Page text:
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Published June 12th, 2019
Maddy Doane: a profile of perseverance
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When someone uses the term "Third time's a charm," it's generally a reference to something positive. Such was not the case for Maddy Doane, a senior at Campolindo High School. Doane would suffer a torn anterior cruciate ligament in her knees in eighth grade, ninth grade and 10th grade, all while playing soccer - twice in the right knee and once on the left knee, the third time a noncontact injury.
Disheartening hardly speaks to what Doane went through: "Each recovery took about a year and I played for about a month and tore the ACL again. That was frustrating. I liked to put in the effort and see it pay off, so it was not easy to see all the work I put in to build back my strength and then see it go down the drain again." After the third surgery, the doctors recommended swimming or running track instead of soccer since they were noncontact sports with straight forward movement.
Though active in many sports while growing up in San Francisco, Canada and moving to Lafayette in the fourth grade, ultimately settling in Moraga, Doane said her first love had been soccer: "I did run track in elementary school but I was mainly focused on soccer and thought it would be my only sport." Doane's speed was evident on the soccer field, playing right forward "where I could run down the sideline and get to the ball."
As it has turned out, soccer's loss has been track's gain. In just two seasons that Doane has run track for Campolindo, she set the school record for the 100 meters (12.05), 200 meters (24.66) and the 400 meters (55.52).
It was a slow but gradual process for Doane, says Campolindo head track coach Chuck Woolridge: "Maddy started her junior year being limited to running only three days a week. We were very tentative in her training so as to ease her back into athletic work after all the surgeries and it wasn't until she got into competition, where she felt comfortable going at full speed, that we realized what a talent she had."
Doane's success in track was something of a surprise for her as well: "I just wanted to start a new sport to stay active and in shape. I started track my junior year and ran cross country this fall. We have a great cross country team and it was a lot different from track. However, it kept me in shape and helped me with my endurance, particularly in the long sprints."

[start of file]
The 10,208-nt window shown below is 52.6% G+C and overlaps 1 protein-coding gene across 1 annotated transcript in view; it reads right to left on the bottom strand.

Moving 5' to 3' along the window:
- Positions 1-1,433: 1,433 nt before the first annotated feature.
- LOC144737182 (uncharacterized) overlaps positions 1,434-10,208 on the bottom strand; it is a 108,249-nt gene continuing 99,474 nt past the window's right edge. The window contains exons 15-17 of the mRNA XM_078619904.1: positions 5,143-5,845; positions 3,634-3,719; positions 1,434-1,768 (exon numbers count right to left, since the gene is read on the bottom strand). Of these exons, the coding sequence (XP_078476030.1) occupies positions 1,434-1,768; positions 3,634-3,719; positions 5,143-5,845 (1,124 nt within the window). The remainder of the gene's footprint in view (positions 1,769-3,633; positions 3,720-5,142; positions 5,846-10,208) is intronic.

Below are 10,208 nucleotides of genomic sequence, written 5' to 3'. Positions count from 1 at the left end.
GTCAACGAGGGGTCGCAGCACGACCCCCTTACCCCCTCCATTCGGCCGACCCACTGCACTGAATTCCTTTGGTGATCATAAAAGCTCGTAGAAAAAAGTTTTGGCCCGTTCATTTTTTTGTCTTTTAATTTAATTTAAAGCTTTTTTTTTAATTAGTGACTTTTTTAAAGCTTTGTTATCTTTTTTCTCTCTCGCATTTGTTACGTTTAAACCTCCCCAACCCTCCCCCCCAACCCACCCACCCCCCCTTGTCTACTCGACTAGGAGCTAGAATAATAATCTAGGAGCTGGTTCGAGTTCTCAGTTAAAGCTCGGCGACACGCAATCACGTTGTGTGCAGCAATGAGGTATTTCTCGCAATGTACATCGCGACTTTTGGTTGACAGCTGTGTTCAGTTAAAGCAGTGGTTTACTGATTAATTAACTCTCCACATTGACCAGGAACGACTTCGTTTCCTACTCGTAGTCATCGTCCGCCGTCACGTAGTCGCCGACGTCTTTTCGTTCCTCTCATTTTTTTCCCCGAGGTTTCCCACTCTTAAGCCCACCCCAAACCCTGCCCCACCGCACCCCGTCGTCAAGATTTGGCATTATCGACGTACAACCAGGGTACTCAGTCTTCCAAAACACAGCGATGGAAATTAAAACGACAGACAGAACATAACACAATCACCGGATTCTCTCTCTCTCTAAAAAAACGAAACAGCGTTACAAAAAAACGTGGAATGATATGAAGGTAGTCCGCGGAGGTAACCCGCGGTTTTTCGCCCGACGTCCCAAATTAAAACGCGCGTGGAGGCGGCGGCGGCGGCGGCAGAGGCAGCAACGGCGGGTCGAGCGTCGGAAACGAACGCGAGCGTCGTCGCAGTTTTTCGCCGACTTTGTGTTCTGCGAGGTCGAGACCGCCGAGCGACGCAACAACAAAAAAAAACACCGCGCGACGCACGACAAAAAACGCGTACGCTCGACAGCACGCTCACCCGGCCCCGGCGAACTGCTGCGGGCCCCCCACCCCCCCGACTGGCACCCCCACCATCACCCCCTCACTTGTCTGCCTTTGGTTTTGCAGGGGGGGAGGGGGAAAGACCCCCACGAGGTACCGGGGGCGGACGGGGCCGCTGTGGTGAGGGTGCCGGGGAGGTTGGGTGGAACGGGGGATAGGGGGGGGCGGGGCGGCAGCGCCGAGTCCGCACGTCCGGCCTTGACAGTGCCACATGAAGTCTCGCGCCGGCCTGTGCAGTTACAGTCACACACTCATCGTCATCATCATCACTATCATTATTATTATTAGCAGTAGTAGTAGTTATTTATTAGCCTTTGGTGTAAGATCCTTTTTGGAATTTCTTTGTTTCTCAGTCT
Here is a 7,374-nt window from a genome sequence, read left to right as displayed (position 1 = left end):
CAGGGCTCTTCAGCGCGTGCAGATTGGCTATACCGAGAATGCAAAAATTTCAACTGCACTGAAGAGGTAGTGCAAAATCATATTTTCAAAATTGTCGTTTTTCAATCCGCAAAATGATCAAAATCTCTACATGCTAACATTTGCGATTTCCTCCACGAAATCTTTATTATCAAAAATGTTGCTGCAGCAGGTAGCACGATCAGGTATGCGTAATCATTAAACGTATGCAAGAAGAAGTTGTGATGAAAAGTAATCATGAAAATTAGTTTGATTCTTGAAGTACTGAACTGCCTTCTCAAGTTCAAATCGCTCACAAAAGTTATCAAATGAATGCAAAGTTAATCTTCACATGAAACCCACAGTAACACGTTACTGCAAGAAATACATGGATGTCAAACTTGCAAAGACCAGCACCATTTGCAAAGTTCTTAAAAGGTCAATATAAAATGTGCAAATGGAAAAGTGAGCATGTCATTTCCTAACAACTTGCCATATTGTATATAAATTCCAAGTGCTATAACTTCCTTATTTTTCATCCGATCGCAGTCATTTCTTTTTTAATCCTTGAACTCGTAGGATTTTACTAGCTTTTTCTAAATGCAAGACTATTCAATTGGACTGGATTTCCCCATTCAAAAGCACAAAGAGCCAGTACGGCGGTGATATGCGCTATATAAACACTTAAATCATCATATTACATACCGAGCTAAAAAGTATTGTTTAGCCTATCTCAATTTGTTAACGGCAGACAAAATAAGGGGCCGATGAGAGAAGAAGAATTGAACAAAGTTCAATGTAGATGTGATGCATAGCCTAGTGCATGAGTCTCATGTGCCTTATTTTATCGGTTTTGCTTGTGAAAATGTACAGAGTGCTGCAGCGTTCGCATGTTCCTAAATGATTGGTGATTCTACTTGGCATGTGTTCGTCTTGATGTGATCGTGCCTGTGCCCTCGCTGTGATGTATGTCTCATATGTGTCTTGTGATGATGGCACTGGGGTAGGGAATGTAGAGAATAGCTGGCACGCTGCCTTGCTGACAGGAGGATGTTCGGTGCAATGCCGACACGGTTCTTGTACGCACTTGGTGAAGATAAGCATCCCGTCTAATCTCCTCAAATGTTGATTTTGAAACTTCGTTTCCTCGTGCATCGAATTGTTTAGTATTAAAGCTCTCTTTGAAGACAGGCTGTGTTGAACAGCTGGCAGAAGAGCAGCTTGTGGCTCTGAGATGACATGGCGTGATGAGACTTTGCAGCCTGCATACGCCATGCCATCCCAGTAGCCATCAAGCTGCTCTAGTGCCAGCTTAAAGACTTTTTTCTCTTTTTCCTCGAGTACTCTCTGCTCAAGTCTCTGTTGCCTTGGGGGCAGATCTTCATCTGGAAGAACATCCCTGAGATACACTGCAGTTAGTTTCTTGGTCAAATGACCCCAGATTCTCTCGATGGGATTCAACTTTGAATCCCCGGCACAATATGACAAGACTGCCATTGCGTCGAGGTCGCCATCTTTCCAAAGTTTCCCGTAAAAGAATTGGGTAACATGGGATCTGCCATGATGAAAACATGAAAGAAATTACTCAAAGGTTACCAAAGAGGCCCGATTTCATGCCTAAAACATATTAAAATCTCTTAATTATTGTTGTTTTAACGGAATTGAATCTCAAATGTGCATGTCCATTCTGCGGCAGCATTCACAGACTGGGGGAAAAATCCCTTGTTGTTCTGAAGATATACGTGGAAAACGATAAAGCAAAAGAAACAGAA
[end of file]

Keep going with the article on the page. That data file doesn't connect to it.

Woolridge was looking for more people to come out for the track team when he approached Doane, who was a student in his English class: "I did not know that she was fast but I knew that she was an athlete and I liked working with her. I would often encourage kids to come out for track and field if I knew that they were involved in athletics."
Woolridge explained how Doane had to learn the technique that went into being a top runner, but Doane took the training seriously. "Chuck told me I had only been running on talent and not strength," Doane said. "I took that to heart and I began training a lot harder in the offseason with my sprint coach, Joey Woolridge (Chuck's brother). I learned to run on the balls of my feet so that my entire foot would not hit the ground and how I should pull my leg instead of pushing and use my arm swing. The first season was overwhelming. This year we had three very fast freshmen (Emily Hatch, Sarah Tabibian and Krystin Wilson) and one sophomore (Terryal Bell) and I took it upon myself to lead by example and show them what they needed to do to be successful. I took the responsibility to teach them what I knew and more."
Woolridge attributes Doane's success to more than just her ability: "When the gun goes off, Maddy competes as hard as anyone I've ever coached. The other thing that she has going for her is that she is the most efficient mechanically proficient form that I have ever worked with for a sprinter. Her geometry and the strength that she has developed over the years she participated in sports, and the ability to coordinate that is rare, and she was that way when she started."